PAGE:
Off the Shelf: Social justice messages from Proverbs

By Rabbi Rachel Esserman

A new genre of biblical commentary has appeared over the past few years. Rather than doing a line-by-line discussion of the text, these commentators use the text as a starting point to explore contemporary moral and ethical problems. One recent example is “The Book of Proverbs: A Social Justice Commentary” by Rabbi Dr. Shmuly Yanklowitz (Reform Judaism Publishing/CCAR Press). That the press of the Reform Movement has published a social action work written by an Orthodox rabbi shows the exploration of ethical issues knows no Jewish boundaries. 

Yanklowitz notes that the biblical book of Proverbs is not a theological work – there is little mention of God – but rather a collection of human wisdom, even if some proverbs contradict others. The author writes that “it appears to have been written not for an intellectual elite, but as a moral guide for all people. It is not an exclusively ‘Jewish’ book, but speaks to universal concerns. It does not address the needs, interests, and challenges of a specific community, but rather seeks to provide guidance for an individual – any individual.” It is clear, though, that the individuals addressed were male.

Although the original Hebrew and an English translation are provided for the complete book of Proverbs, Yanklowitz does not comment on every verse. Instead, he picks a select few and writes an essay using those verses as a stepping stone to explore issues of social justice. For example, the verse “for learning wisdom and discipline; for understanding words of discernment” (Proverbs 1:2) is used as the basis for an essay titled “On Human Responsibility for a Moral World.” Yanklowitz believes that verse shows how “human growth is essentially a constant transformation, a transformation that affects people to the core of their being. To embrace transformation is to embrace human responsibility.” He sees that responsibility as “the foundation of morality.” One might say those sentences summarize the purpose behind his writing this book.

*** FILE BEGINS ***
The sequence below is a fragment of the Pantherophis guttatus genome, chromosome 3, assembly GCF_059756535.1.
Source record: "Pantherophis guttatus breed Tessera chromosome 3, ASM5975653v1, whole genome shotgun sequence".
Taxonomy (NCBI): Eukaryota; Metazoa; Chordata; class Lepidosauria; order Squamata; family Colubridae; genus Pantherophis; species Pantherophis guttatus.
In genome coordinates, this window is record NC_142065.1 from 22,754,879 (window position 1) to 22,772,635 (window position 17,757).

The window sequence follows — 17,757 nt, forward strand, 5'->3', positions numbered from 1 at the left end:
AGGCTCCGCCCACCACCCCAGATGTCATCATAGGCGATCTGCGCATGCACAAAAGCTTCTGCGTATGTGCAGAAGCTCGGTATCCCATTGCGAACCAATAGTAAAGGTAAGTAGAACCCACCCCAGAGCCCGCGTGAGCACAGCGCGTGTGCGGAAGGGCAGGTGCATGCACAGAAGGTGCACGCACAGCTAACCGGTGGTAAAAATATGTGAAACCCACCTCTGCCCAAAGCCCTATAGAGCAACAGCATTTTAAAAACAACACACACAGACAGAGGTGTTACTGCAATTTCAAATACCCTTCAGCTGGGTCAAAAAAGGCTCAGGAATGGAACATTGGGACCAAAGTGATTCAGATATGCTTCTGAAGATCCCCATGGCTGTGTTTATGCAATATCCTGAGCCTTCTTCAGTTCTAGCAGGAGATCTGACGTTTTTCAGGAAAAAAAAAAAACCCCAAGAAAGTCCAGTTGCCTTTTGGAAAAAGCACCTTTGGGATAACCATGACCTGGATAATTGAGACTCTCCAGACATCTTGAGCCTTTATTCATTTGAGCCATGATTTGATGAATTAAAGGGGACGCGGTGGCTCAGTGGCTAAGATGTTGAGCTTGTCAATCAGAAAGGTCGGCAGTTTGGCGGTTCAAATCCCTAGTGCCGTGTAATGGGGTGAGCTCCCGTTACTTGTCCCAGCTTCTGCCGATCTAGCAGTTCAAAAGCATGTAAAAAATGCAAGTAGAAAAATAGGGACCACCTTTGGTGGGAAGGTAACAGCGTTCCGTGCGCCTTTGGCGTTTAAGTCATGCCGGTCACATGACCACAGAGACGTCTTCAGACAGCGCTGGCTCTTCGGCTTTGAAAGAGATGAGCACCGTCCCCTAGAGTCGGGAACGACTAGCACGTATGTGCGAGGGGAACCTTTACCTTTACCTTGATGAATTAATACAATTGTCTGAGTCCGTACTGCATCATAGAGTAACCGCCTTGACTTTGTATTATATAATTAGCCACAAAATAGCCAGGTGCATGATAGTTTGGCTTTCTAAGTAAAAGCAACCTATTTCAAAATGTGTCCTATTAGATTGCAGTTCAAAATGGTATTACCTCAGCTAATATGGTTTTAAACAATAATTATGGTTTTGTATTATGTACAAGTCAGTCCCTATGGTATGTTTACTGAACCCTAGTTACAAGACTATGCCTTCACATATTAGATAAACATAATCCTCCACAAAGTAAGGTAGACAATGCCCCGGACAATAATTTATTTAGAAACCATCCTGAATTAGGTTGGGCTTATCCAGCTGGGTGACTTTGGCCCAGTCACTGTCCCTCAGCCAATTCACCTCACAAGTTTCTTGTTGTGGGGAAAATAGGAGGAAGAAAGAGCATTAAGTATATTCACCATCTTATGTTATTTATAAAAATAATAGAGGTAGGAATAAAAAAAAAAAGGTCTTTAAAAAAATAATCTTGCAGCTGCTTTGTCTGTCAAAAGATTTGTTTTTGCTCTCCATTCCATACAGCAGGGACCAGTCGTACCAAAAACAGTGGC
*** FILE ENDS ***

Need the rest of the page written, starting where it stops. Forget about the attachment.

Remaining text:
In his essays, Yanklowitz quotes ancient rabbinic sources, Chasidic masters, medieval commentators and contemporary authors. For him, it is important to not just reference traditional material for he sees revelation as ongoing: “It is a constant process. This can be experienced observing our scientific progress, intellectual developments, new spiritual understandings, and the shift of our social paradigms.” The author notes this is not a new idea: he writes of a midrash that states “there were parts of the Torah that were not revealed to Moses but that were revealed to Rabbi Akiva over a millennium later.” Whether or not readers subscribe to his thesis, Yanklowitz offers a great deal of wisdom and thought-provoking ideas in his essays, even if at times he strays from the plain meaning of the verse.